I’ve heard that cavities are contagious? Is that true?


What causes cavities? Sugar right? Well, sort of. Ultimately the cause of cavities is bacteria that feed on leftover morsels of food in your mouth. Imagine them as tiny little creatures that love to eat and the more food they find in their scavenging, the more they burp and expel (in a manner of speaking). The ‘byproduct’ they release just happens to be acid and their ‘toilet’ happens to be your mouth. Gross.

Acid, as you would expect, is not so good for the teeth or for your gums, scouring away enamel and gum tissue. Everyone knows that proper brushing, flossing, and use of a Pik can help flush out the acid after a meal. What is less well known is that once active cavities or gum disease is present, it means that the bacteria have taken up residency and are having parties on a regular basis in your mouth.

The consequence is an expansion of the party to other people’s mouths with whom  you share food, drinks, or kisses. Just as a cold can spread in this way, cavity-causing bacteria can too. Primarily this is a problem for children who are particularly susceptible to this kind of bacteria and share food and drinks with their parents or caregivers. They also are less vigilant with the brushing. Since cavities in children are so difficult to treat (simply due to their lack of ability to sit still while being drilled on), it is important for parents to be aware not only of the health of their children’s teeth, but of their own as well. Treating their active cavities and bleeding gums quickly and completely will not only save their own teeth, but will help protect their children’s as well.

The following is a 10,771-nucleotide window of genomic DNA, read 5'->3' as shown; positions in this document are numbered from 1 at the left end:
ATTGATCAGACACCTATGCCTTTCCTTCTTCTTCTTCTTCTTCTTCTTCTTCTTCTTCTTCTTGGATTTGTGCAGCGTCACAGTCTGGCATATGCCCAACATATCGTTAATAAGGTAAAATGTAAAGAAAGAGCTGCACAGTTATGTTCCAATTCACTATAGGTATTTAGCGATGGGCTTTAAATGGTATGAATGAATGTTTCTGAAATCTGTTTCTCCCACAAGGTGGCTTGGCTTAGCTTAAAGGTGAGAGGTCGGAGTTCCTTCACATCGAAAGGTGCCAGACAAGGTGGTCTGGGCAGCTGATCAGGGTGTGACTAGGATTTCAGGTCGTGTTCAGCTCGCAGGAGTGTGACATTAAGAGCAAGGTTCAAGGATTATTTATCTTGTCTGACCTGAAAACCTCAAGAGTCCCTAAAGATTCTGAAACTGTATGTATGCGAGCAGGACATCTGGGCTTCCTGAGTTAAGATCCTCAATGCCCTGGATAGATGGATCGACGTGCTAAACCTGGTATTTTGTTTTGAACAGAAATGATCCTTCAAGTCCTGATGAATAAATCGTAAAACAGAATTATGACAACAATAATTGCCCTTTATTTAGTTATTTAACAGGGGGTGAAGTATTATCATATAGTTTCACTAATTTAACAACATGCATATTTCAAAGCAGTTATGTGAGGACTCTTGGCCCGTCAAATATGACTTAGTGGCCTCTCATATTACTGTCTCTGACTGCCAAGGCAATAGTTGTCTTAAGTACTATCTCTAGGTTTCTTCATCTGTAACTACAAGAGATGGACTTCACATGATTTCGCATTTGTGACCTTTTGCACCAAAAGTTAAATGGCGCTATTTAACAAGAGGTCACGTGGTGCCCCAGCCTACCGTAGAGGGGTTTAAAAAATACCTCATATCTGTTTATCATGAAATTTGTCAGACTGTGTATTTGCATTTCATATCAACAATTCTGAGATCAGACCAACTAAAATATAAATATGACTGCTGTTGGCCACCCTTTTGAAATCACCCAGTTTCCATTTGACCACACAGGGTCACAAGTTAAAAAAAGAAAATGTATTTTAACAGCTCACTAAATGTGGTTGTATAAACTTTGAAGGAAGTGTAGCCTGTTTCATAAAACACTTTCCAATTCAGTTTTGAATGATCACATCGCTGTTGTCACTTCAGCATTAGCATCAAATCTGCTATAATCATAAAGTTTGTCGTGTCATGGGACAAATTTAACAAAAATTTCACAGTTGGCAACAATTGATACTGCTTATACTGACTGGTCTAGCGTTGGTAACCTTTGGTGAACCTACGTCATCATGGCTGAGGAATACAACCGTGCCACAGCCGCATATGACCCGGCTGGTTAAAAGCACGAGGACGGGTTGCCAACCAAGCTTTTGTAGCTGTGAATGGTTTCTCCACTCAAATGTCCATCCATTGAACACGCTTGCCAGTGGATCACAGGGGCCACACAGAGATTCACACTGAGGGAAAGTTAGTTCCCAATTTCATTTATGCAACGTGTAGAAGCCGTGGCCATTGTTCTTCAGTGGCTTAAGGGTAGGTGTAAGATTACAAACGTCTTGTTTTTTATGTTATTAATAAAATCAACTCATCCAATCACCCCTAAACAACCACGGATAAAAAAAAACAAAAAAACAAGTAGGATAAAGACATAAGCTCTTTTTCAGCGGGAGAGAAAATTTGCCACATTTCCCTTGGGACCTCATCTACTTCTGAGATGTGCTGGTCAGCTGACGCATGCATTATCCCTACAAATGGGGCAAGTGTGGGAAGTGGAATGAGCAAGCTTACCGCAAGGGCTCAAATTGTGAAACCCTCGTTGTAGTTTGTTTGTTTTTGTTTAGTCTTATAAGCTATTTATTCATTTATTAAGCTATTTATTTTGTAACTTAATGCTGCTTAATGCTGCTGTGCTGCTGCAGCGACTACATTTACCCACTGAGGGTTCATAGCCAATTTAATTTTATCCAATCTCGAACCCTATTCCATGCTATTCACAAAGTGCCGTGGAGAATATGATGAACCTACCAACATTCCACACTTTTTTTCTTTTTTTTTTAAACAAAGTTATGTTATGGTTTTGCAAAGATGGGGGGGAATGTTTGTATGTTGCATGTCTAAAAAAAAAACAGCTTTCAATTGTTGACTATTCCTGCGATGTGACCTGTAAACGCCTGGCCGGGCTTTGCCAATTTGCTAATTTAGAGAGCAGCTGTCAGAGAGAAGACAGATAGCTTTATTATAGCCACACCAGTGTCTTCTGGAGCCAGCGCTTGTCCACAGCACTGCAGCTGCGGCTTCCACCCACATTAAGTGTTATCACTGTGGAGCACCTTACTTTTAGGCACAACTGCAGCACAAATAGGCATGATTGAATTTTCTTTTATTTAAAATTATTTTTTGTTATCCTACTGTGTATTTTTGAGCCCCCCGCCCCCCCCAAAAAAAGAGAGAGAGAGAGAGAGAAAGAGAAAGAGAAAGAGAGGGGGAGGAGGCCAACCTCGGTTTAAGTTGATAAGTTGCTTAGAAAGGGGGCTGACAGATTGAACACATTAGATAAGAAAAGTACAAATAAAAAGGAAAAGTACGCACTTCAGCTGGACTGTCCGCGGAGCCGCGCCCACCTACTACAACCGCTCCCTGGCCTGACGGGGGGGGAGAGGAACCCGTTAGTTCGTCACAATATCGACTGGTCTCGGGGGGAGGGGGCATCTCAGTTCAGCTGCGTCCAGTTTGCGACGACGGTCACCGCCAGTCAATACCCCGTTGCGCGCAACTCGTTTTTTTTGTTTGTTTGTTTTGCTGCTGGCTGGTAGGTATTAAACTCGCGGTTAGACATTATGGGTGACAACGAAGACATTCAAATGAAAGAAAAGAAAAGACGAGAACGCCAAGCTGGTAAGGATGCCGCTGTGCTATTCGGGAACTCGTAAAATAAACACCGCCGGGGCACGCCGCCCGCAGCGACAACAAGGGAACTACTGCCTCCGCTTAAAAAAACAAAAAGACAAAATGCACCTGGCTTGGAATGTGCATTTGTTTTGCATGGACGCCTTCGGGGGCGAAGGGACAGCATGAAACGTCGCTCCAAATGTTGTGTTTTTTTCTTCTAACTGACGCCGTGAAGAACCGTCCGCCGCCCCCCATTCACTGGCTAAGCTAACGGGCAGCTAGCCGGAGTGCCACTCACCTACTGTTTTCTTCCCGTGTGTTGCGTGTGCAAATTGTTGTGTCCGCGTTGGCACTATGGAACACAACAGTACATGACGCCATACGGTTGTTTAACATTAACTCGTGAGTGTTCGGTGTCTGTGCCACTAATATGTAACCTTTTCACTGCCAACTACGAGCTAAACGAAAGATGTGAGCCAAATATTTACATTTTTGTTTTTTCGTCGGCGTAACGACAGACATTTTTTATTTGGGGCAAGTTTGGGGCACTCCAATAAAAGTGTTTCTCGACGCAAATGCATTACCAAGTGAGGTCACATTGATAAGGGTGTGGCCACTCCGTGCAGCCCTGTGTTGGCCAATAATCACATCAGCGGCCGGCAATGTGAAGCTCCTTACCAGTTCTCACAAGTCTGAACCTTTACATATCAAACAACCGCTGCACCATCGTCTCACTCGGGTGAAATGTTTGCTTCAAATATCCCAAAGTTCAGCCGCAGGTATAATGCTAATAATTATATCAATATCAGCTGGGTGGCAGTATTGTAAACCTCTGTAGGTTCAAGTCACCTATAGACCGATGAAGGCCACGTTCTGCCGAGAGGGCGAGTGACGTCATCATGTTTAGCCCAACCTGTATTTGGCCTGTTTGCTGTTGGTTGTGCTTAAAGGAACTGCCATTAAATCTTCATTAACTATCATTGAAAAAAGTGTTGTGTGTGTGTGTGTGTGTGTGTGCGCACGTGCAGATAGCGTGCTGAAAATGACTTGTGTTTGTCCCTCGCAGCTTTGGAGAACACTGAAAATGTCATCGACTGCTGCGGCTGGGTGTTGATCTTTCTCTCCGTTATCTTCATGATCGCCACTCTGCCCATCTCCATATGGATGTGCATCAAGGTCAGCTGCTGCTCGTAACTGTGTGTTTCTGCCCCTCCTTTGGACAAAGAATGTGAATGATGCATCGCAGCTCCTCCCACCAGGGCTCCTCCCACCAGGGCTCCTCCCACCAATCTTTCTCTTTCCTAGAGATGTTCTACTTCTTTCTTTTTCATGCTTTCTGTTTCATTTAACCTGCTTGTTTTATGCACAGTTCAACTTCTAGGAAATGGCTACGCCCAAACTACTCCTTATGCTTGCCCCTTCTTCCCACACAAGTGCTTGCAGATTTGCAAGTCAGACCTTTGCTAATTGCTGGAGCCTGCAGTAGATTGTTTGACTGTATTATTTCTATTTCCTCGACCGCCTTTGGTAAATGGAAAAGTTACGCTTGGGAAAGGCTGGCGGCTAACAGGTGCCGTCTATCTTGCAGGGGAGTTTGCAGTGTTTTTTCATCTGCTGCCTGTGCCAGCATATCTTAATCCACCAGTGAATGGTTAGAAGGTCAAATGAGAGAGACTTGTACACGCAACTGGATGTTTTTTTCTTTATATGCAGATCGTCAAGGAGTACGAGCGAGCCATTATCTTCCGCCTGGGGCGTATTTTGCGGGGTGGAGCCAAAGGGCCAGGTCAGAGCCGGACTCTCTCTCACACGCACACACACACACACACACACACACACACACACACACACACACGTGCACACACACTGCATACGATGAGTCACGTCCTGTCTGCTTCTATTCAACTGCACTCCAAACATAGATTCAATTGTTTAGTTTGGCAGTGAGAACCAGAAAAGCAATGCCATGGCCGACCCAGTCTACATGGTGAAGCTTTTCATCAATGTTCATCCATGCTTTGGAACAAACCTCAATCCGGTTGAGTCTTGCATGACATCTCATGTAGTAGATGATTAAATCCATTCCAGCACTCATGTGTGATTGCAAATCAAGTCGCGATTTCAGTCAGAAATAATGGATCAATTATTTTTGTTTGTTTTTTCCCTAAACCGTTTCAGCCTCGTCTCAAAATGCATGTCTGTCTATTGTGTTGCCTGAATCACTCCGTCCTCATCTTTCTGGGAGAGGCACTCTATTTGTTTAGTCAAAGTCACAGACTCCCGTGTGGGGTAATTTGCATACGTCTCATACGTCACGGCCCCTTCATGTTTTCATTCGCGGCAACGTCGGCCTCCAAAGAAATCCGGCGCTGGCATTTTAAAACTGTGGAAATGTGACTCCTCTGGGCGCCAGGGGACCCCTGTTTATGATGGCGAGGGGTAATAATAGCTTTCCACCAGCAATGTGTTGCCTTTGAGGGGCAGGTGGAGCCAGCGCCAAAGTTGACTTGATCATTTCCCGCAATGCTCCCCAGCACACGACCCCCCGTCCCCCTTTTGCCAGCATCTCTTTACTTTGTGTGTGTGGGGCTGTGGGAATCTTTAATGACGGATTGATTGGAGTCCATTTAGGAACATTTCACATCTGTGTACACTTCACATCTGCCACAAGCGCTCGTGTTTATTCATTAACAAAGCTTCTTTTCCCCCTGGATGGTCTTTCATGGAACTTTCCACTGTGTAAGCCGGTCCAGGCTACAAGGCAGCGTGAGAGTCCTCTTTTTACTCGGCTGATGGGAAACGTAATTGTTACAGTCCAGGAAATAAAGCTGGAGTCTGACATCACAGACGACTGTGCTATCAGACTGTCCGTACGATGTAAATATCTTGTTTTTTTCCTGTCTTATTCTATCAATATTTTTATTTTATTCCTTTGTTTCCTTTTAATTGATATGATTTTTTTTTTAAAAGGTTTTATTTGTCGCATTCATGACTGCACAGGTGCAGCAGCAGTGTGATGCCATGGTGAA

For further reading:

Transmission of oral bacterial species between spouses. http://www.ncbi.nlm.nih.gov/pubmed/8152835

Factors influencing oral colonization of mutans streptococci in young children. http://www.ncbi.nlm.nih.gov/pubmed/17687953

Acquisition and Transmission of Mutans Streptococci. http://www.cdafoundation.org/library/docs/jour0203/february_d_2003_cda_127cb9.pdf

Growth inhibition of oral mutans streptococci and candida by commercial probiotic lactobacilli – an in vitro study. http://www.biomedcentral.com/1472-6831/10/18